Arab states urge action against Syrian government

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Kerry says evidence from Syria tests positive for sarin

Kerry says evidence from Syria tests positive for sarin

CAIRO (Reuters) - Arab states on Sunday urged the international community to take action against the Syrian government over a chemical gas attack that killed hundreds of civilians.

The final resolution passed by an Arab League meeting in Cairo urged the United Nations and international community to "take the deterrent and necessary measures against the culprits of this crime that the Syrian regime bears responsibility for".

The League foreign ministers also said those responsible for the attack should face trial, as other "war criminals" have.

Saudi Foreign Minister Saud al-Faisal said condemnation of Syria over the poison gas attack, which U.S. officials say killed 1,429 people, was not enough.

He said opposing international action on the grounds that it was "foreign intervention" was no longer acceptable.

"Any opposition to any international action would only encourage Damascus to move forward with committing its crimes and using all weapons of mass destruction," said Faisal.

"The time has come to call on the world community to bear its responsibility and take the deterrent measure that puts a halt to the tragedy."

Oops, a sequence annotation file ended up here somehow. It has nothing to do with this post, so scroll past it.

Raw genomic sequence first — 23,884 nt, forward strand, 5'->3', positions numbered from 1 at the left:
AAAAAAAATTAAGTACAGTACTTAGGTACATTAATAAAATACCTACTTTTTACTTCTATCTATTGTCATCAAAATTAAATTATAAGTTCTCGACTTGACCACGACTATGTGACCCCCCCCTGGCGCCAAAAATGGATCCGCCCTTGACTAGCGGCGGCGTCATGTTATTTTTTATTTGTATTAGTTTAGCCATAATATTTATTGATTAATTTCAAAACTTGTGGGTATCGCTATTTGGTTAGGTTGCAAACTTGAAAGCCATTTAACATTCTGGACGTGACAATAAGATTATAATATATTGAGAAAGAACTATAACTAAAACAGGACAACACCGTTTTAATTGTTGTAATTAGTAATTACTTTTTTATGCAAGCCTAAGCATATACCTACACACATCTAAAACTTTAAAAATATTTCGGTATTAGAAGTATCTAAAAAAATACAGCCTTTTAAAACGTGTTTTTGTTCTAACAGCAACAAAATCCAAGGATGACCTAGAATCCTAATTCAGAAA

The United States had seemed to be gearing up for a strike against President Bashar al-Assad's forces over an August 21 poison gas attack, but is now seeking Congressional approval first.

President Barack Obama's decision to delay military action to seek Congressional support could delay a strike by at least 10 days, if it comes at all.

The Arab League resolution promised to "present all forms of support" to help the Syrian people to defend themselves.

Syria's neighbors Lebanon and Iraq, as well as Algeria, all declined to back the text, as they have done with similar resolutions in the past. Syria itself is suspended from the League.

The meeting highlighted divisions between Saudi Arabia and Egypt over how to approach the Syrian crisis.

Egypt, which has been promised $5 billion by Saudi Arabia to bolster its dwindling reserves since the army overthrew Islamist president Mohamed Mursi, had said it was opposed to foreign military intervention in Syria, but did not vote against the resolution.

(Reporting by Shaimaa Fayed; Writing by Michael Georgy; Editing by Kevin Liffey)

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